Abramow-Newerly Igor

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“I believe that one day, I will rise on a hill near Jerusalem” - Igor Abramow-Newerly

Born into a Polish-Russian family, Igor Newerly was well-educated, having studied law and pedagogy. During the inter-War period, he was a social activist around Warsaw, through which he met, among others, Janusz Korczak (real name Henryk Goldszmit, a Jewish doctor, writer and social activist). In 1932, he became foundation editor of Korczak’s newspaper, “Mały Przegląd” (The Little Review). He also made his debut as a journalist, writing under the name “Jerzy Abramow”.

Following the outbreak of World War II, he began to look for a source of income. Newerly re-skilled himself both as a glazier and as a carpenter. He found work in Warsaw’s Construction Co-operative. Between 1940 and 1942, he managed units of young carpenters for the Protective Services Council in Żoliborz. In 1942, he established the Carpentry-Toymaking Work Co-operative. Apart from his paid employment, he was active in the resistance and participated in the production of arms for the underground forces. His level of activity is quite surprising considering that he, himself, was disabled. Due to an amputation, he wore a prosthetic leg.

Disregarding regulations and prohibitions imposed by the German occupiers, Newerly continued to retain cordial relations with Korczak and others linked with the “Mały Przegląd”. Even when they were forced to move into the ghetto, those relationships remained unchanged.

Kazimierz Dębicki, Newerly’s friend from the underground, recalls, “As a confederate of Korczak’s in the orphanage and as Chief Editor of the Old Doctor’s publication, he felt it his duty, from the moment that the invaders established the Jewish area in Warsaw, to help, not only Korczak and his co-workers headed by Stefania Wilczyńska, but also the orphaned children on Krochmalna Street. He also considered it to be his moral duty, as much as he was able, to help his former “Mały Przegląd” cohorts.

When the ghetto gates were sealed, he intensified his efforts to help Janusz Korczak and those under his care. Not only did he send them food and funds to run the orphanage, but, through various strategies such as using false papers, he managed to visit them in the ghetto.

Between 1941 and 1942, several former publishing co-workers found shelter in his home. Among those to spend the night there were Jakub Hersztajn and Renia Herszenfus. Newerly risked not only his own life, but also the lives of his wife and his small son. Such aid was particularly vital during the autumn-winter period, when conditions in the ghetto became more severe than during other seasons. After a certain time, both Jakub Hersztajn and Renia Herszenfus returned to their families in the ghetto.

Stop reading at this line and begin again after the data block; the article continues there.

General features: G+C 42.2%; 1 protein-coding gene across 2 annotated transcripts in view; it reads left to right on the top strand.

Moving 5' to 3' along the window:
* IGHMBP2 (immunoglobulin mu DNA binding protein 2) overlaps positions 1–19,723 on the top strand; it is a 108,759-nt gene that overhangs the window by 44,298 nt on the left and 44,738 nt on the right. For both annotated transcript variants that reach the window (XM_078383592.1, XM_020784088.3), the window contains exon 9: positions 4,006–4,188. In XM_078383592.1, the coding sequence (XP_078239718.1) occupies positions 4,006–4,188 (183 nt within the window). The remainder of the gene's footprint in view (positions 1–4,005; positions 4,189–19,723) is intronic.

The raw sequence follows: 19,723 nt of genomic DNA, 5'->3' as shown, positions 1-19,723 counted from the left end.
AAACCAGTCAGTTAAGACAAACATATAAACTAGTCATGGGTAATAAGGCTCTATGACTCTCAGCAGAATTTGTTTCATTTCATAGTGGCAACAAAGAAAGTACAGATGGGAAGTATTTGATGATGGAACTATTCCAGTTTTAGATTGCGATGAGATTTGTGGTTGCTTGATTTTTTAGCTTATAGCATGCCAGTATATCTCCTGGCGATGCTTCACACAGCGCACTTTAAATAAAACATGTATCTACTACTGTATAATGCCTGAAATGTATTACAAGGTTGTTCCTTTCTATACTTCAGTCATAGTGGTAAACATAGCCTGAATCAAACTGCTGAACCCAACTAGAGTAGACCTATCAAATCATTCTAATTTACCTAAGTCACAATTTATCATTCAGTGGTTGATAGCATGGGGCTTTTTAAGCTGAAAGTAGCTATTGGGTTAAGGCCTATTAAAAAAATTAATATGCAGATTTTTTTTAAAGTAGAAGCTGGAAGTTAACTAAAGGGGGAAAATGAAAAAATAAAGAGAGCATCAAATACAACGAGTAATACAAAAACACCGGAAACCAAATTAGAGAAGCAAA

Newerly also helped another former publishing co-worker Lejzor Czarnobroda, who had managed to escape from a German transport heading for the Treblinka death camp. However, while trying to escape from the train, he had broken his leg. When Newerly heard of this, he helped the man to return to Warsaw, provided his with shelter and cared for him. When Lejzor’s condition improved, Newerly found him a hiding place with a friend in a village near Kazimierz nad Wisłą. Due to Lejzor’s “bad appearance”, he had to remain in the hiding-place, which was difficult for him to withstand. So, one day, his carers worked out a way for him to come out for short strolls, which he would do frequently. He never returned from one of those strolls. Most probably, he had been stopped by a patrol and then murdered.

Igor Newerly was arrested by the Gestapo at the beginning of 1943 and ended up in Pawiak prison. One of the reasons for his arrest was an accusation that he had been helping Jews. Following a brutal interrogation, he was sent to the Majdanek concentration camp near Lublin. During the course of the occupation, he also spent time in the Auschwitz-Birkenau, Sachsenhausen and Bergen-Belsen concentration camps.

With the end of the War, he returned to Poland where he established the Committee for the Honouring of Janusz Korczak’s Memory and was also politically active. Then came the most creative period in his writing career with works such as Pamiątka z Celulozy, Leśne Morze and Wzgórze Błękitnego Snu, through which he permanently inscribed himself into the annals of contemporary Polish literature.

On 26th October 1982, he was honoured with the title of Righteous Among the Nations. During the ceremony, he said, “I believe that one day, I will rise on a hill near Jerusalem, in the company of those dearest to me, humming a joint greeting of brotherhood and aid”.

Other Stories of Rescue in the Area

Bibliography

  • Grynberg Michał, Księga Sprawiedliwych, Warszawa 1993

    The lexicon includes the stories of Poles honoured with the title of Righteous Among the Nations in the years 1963-1989. The list of entries is preceded by a preface by Icchak Arad and Chaim CheferThe Righteous of the World.